Crown of Light ® — how special is it?
Vacationers often return home with new jewelry, purchases they regard as beautiful treasures that were also great bargains. If they've just been on a cruise, the jewelry will likely sport a Crown of Light® diamond, a "unique" diamond, a "patented" diamond, that "maximizes the diamond's highest potential."
How should the agent and insurer regard this diamond? Is it something special?
Branding the cut
Crown of Light is a brand name for a diamond cut with 90 facets. This 90-facet cut is promoted as an improvement over the popular round brilliant cut, with its 57 or 58 facets. The seller, Diamonds International®, says the Crown of Light cut results in "a spectacular diamond that disperses more light in more directions…with more fire than diamonds have ever achieved."
The sparkle of a diamond comes from the geometry of the stone. Physics and optics have shown that a round brilliant diamond displays the most sparkle when cut to the proportions shown in this diagram, and this has been recognized by gemologists for some time.
For insurers, it's always worth looking closely at brand names. As we've discussed in Is that Brand Name a cut above the others?, a brand is not necessarily an indication of quality.
Crown of Light's advertising makes much of it being a "patented diamond," available only from Diamonds International (DI). US patent regulations require that a patented article must be marked as patented and carry the patent number. Is each Crown of Light diamond so marked? We have not been able to examine a loose Crown of Light to check.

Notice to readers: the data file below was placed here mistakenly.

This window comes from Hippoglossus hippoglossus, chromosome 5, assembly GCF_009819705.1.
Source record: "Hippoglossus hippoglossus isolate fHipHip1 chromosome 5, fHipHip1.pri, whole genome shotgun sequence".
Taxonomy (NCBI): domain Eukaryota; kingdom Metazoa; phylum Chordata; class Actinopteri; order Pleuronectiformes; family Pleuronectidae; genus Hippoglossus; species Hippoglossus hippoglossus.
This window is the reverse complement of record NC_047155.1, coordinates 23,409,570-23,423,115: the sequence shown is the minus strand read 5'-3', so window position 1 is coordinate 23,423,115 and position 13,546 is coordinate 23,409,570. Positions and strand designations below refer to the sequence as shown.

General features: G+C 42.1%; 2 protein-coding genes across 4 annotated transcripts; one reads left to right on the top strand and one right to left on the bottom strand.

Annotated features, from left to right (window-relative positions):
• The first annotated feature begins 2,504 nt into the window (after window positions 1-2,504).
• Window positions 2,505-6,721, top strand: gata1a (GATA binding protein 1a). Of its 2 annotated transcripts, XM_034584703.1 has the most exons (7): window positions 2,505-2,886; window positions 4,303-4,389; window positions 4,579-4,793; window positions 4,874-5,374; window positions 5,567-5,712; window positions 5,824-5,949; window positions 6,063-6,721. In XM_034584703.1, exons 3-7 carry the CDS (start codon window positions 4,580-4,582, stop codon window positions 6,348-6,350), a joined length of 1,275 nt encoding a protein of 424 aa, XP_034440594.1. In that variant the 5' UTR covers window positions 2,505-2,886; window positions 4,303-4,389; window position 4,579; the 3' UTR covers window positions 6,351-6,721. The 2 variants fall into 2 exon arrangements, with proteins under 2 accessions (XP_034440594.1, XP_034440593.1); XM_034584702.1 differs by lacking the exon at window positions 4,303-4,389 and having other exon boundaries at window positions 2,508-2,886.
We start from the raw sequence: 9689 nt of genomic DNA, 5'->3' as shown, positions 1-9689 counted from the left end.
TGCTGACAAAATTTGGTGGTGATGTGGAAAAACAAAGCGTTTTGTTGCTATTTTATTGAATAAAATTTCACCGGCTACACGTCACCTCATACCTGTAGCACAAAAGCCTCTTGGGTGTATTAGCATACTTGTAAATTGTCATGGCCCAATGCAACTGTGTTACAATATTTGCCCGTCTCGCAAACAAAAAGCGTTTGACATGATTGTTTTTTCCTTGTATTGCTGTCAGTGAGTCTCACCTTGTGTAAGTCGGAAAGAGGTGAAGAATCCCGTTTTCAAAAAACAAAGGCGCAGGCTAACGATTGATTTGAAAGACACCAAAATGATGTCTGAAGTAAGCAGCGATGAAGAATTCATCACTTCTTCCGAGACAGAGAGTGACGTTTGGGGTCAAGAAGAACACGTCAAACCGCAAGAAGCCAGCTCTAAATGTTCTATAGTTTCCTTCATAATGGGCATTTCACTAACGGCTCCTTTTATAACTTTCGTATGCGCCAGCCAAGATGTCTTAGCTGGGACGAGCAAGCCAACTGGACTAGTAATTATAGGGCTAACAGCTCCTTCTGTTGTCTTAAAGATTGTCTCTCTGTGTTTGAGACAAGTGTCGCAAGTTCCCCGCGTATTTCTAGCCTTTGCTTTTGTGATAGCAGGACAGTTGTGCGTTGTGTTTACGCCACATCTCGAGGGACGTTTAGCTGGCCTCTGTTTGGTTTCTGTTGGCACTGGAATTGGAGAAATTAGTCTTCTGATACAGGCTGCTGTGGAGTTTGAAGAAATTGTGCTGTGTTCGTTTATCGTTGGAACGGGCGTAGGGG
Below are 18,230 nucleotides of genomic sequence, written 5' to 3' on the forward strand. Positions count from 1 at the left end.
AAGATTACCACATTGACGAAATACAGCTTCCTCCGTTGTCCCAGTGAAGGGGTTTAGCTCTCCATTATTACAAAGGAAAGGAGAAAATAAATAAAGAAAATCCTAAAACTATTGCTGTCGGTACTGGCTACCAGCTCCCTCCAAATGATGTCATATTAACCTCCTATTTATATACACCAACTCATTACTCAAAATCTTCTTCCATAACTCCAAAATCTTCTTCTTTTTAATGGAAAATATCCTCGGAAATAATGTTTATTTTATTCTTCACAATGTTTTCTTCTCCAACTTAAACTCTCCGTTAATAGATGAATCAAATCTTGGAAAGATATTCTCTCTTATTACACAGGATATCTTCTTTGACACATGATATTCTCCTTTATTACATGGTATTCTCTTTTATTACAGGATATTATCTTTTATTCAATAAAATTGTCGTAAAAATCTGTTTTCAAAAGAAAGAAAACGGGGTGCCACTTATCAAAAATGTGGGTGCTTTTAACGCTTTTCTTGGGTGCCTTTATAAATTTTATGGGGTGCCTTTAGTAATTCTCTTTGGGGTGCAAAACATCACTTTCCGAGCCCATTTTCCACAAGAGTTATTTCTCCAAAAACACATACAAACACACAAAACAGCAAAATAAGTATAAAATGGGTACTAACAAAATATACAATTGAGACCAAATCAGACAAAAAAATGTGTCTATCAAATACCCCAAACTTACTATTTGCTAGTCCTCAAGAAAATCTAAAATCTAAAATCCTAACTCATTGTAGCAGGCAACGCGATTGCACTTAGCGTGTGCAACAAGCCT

Requests to DI for the patent number have gotten no response. So we do not know for certain that it is patented, in what country the patent is registered, or if a patent is still in effect.
For insurers, this is a significant issue. If patented, a Crown of Light (COL) diamond would have to be replaced by one from DI—which is, of course, what the seller would like. But if there is no active patent, or if the stone is not marked with the patent number, a stone of like kind and quality could be cut elsewhere, probably for considerably less than the price DI would charge the insurer.
Note that a Trademark is not a Patent. The ® after the name Crown of Light looks very official, but it only means the phrase Crown of Light is a registered trademark, just as Diamonds International is a registered trademark. In fact, DI has trademarked more than a dozen "Crown" names.
A trademark only prohibits others from using that name, but doesn't prohibit others from making a similar product or supplying a similar service.
Appraisals & Valuation
It's always a good idea for insurers to know where the jewelry was purchased. Jewelry bought on vacation should cause insurers to be extra alert about appraisals and valuations. Sellers in tourist areas know that vacationers often buy on impulse without understanding product quality or comparing prices.
Crown of Light is a case in point. These gems are sold exclusively by Diamonds International, which has at least 125 outlets primarily along the cruise line circuit. As discussed in last month's issue on Cruise Jewelry, sellers along these routes benefit from a steady flow of tourists heavily influenced by "shopping guides" who, for a commission, direct the travelers to certain retailers. Diamonds International becomes a name passengers recognize because they see it in every port and it is recommended by shopping guides.